The reason I bring this up is two-fold: 1) I had brought up the issue of turbo-diesels as a lower-cost, better performing, more durable alternative to ethanol (E-85) in a discussion yesterday and 2) I have written about this a couple of times in this weblog:

It's not that big of a stretch to understand why. Turbo-diesels offer better mileage and performance than most alternatives and the technology and fuel are readily available. There is also a potential environmental advantage over hybrids: no expensive battery packs to dispose of after they fail.

Sure, diesel fuel is oil based. But diesel engines can cut consumption significantly and be produced in large numbers by all manufactureres. That Mercedes is rated at 26 mpg city/37 mpg highway. Not bad for a larger car considering the numbers for that same car with a gasoline engine is 19/26. That's better than a 1/3 improvement in fuel economy... or a lot of barrels of oil.

And the key word here is clean.

Tuesday, October 24, 2006

Striking a Nerve

Today was a bit chilly and windy, but I got together with some friends and played golf. Surprisingly, keeping a winter golf hat and gloves on kept me comfortable enough to play and I did reasonably well striking the ball. About an hour into the round, I got a call from home with a message that the BBC (yes, those people in London) wanted me to participate in a discussion panel at a Detroit radio station that would be linked up to their broadcast in England. Apparently, the BBC had gotten wind of my previous post which was also forwarded to the Detroit Free Press which publish an abbreviated version of it. Unfortunately, they only gave me a couple hours notice, so I had to pass on the opportunity.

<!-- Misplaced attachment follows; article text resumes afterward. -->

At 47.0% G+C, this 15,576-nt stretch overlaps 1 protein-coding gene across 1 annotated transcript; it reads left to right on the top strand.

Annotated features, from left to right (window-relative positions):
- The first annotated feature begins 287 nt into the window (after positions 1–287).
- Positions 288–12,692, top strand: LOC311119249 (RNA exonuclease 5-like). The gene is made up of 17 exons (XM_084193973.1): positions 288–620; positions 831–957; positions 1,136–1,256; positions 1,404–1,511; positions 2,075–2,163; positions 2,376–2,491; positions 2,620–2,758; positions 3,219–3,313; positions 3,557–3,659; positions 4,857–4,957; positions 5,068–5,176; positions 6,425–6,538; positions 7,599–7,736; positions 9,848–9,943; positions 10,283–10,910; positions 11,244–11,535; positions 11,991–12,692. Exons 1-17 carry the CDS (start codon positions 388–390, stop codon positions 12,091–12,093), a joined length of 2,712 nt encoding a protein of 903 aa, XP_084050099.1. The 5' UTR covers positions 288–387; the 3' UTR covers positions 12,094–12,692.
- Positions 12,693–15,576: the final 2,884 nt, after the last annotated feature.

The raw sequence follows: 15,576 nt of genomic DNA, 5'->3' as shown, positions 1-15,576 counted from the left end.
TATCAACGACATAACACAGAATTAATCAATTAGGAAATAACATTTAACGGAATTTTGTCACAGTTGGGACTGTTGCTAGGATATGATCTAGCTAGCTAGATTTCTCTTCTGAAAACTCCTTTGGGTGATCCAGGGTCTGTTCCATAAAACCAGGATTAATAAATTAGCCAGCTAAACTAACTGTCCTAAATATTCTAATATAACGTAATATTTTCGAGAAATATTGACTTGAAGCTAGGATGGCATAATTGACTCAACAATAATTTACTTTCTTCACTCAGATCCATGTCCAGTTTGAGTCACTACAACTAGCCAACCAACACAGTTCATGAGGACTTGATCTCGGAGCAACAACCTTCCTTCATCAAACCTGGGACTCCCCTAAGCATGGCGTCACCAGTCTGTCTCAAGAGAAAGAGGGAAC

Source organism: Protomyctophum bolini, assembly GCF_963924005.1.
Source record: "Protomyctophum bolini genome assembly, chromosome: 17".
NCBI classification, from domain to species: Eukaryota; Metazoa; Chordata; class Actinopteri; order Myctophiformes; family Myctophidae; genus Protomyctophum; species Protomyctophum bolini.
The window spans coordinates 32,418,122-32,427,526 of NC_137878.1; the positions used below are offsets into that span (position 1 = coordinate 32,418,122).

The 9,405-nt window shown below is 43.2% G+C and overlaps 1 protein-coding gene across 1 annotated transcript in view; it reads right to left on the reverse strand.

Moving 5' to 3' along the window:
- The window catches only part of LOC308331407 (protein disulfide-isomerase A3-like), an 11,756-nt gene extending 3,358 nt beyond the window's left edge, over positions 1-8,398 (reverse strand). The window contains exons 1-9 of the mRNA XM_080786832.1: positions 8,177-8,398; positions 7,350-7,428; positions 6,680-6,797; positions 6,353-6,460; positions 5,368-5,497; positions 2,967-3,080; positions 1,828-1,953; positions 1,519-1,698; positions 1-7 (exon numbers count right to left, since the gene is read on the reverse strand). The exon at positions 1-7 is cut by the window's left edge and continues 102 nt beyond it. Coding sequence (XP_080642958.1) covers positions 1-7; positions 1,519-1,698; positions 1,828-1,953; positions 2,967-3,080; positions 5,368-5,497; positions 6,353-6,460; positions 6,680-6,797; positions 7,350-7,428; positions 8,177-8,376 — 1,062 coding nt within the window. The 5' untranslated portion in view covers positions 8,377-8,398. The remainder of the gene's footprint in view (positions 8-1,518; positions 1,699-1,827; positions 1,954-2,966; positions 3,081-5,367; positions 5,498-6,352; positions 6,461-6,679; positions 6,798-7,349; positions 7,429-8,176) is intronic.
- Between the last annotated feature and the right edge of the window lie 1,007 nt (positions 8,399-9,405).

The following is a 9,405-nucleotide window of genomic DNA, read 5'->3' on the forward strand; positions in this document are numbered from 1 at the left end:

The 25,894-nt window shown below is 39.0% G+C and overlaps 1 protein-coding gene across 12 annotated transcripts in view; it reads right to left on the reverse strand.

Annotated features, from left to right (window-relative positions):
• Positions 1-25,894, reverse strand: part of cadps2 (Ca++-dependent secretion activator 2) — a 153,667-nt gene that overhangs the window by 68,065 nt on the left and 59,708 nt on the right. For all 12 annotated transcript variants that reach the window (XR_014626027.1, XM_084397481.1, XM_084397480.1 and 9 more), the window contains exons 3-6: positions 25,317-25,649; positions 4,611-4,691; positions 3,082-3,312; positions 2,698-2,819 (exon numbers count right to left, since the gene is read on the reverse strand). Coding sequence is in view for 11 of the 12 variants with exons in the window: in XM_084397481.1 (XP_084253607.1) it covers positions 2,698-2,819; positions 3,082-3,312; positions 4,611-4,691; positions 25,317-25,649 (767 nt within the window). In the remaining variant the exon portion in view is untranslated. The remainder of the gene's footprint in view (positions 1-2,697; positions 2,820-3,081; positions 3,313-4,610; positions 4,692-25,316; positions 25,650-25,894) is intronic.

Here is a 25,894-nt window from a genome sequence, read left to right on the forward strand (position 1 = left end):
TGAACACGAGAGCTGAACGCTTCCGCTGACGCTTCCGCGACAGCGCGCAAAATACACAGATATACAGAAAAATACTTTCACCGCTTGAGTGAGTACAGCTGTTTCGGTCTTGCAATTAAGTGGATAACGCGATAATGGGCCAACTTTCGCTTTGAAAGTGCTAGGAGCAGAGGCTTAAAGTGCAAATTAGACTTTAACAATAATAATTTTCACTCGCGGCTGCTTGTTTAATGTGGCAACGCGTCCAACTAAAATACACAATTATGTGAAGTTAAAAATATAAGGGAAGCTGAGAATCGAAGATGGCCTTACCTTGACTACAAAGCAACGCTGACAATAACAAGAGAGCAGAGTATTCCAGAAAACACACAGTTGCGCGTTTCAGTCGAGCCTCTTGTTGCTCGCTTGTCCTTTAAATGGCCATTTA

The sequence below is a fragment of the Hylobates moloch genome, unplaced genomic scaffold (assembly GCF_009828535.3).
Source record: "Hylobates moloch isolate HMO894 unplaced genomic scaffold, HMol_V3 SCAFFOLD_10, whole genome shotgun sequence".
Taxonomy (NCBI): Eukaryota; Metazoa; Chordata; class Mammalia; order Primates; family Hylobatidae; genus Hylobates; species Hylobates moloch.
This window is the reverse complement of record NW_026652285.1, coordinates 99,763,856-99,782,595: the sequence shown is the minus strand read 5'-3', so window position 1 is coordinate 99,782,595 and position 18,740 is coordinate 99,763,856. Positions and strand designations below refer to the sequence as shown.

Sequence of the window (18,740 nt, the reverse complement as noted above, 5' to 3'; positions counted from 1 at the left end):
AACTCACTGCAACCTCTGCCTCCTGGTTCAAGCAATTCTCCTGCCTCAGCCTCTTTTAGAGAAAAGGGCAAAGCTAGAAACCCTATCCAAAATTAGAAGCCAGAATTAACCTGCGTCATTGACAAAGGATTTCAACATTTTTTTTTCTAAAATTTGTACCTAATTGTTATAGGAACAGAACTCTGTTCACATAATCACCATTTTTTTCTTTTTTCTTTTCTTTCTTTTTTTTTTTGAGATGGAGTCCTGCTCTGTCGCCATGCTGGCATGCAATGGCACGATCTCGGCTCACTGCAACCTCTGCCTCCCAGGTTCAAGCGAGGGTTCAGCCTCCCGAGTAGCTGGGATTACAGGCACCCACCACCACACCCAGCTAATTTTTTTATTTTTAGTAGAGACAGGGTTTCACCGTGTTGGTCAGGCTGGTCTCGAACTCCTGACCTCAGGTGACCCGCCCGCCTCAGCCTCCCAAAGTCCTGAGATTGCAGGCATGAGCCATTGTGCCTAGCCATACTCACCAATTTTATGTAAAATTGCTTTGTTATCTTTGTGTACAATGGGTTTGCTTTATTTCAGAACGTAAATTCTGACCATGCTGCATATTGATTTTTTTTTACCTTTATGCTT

The subject was the whole cultural conflict between the West and Muslim (read Arab) world as symbolized by the reaction to women wearing a veil during meetings and trials and other public events where a discussion or dialog was supposed to take place "face to face."

It seems trivial, on the surface, for a veil to cause so much concern. But apparently, the veil is striking a nerve in the West as a symbol of what seems to be irreconcilable differences between cultures. Unfortunately, what is perceived as Muslim culture is only the culture, religion and politics as practiced by some Muslims... but that point is a little too subtle for too many. Some is too many, it seems.

Sunday, October 22, 2006

Freedom of Religion or Anarchy?

Does Freedom of Religion trump everything else?

Not according to a local judge who dismissed a woman's claim against a car rental agency because she refused to remove her veil in court.

Now, I don't really know if that is fair or not. It was up to the judge's discretion. But last year, a student at the University of Detroit was allowed to openly wear his dagger on the grounds that it was an integral part of his religious belief.